This post has been updated. Images have been added and one verb has been changed (from “maliciously crafted to prevent you” to a more accurate-feeling “maliciously crafted to discourage you from”).

This entry was posted in Weapons Education, Weapons Usage and Employment on by Hognose.

About Hognose

Former Special Forces 11B2S, later 18B, weapons man. (Also served in intelligence and operations jobs in SF).

76 thoughts on “Flying With a Gun


Two random thoughts:

1)I have also had checked firearms send to odd locations and left unattended for pickup. I try to make sure none of the packaging looks like a gun (by, e.g. putting the hard case inside a nondescript piece of soft luggage).

2)One low probability event to consider: you are diverted by weather or whatever to an unfriendly airport, and the airline tells you your luggage is awaiting pickup (because they are leaving you to find your own way home from there, or the next flight out is tomorrow, or whatever). I recall a case from several years ago where someone in that situation picked up their luggage and was arrested when rechecking the next day.

I’m not sure what the best thing to do then is. I think I’d first ask the airline to put it back in their system without my touching it. If that didn’t work I might ask the local gendarmes if they would store and check it. Option 3 would be to tell the gendarmes ‘well, there’s a gun in that bag. I’m not touching it. Take whatever option you think appropriate’.

If it comes to that, I’ll be glad I wasn’t carrying an heirloom, and haven’t packed other things with the gun.


Sounds remarkably similar to the hoops we have to jump through to get a servicing tool box on internal flights in the UK. Of course said tool box contains such deadly things as spanners, wire clippers and screw drivers and as such must be opened, x-rayed and generally messed around with…


TSA once tried to prevent me from taking a 0-1″ micrometer on a flight, telling me “it’s a tool! Tools are prohibited!”. I argued with him and eventually got to bring it with me…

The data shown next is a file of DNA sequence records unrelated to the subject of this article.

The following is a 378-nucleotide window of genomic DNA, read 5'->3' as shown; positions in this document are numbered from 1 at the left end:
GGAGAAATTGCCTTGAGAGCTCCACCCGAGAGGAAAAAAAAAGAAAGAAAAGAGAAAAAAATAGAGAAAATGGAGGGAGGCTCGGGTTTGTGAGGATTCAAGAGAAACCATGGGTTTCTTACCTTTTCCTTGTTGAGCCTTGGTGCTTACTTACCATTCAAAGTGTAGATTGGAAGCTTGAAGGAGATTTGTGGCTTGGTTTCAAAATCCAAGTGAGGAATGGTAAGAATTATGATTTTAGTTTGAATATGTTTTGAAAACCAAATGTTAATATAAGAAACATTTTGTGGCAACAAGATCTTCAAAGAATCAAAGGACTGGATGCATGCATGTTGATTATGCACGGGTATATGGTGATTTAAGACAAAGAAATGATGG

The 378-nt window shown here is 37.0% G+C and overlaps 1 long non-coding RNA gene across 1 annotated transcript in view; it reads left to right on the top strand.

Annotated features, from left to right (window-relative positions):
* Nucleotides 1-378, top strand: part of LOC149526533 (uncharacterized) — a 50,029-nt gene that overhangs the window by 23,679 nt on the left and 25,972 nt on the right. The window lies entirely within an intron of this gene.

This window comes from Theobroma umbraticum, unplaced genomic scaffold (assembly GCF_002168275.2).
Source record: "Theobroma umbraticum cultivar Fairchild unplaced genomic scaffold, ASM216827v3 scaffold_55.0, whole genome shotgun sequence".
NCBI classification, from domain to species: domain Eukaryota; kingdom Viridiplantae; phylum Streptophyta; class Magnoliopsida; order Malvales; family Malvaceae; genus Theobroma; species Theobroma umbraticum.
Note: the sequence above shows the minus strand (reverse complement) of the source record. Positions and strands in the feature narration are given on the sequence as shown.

Sounds like Tambo Int is better with guns than Boston.

Hognose Post author

Who are the primitive African tribesmen of the New World, if not the Boston Irish?


My grandfather would watch Mayor Richard J Daley on the local news and exclaim, “At least we got them to wearing shoes nowadays.”

I work with a lace curtain Irishman and he admits it, but to say one thing positive about the good stout Irish, they don’t take to psychobabble as Freud noted, and if they do you end up with a Heil Healy and that ain’t no good.


OR Tambo and Cape Town are two of the easiest airports to travel through with firearms…


I fly out of Tampa with a firearm relatively frequently and the TSA agents here have always been professional. Many are vets and often want to chat guns. As long as you know the rules and stick to them, you won’t have a problem other than certain individuals not knowing said rules. A few examples…

1. Raleigh Durham – Checked my gun and flight attendant said I could proceed to security. I told her I knew procedure and would need to wait for TSA to clear the gun. She adamantly said I did not need to and to go the gate. As soon as I got through security I got paged to go back to TSA and wait with the gun. Gun went through without a problem and I went back through security.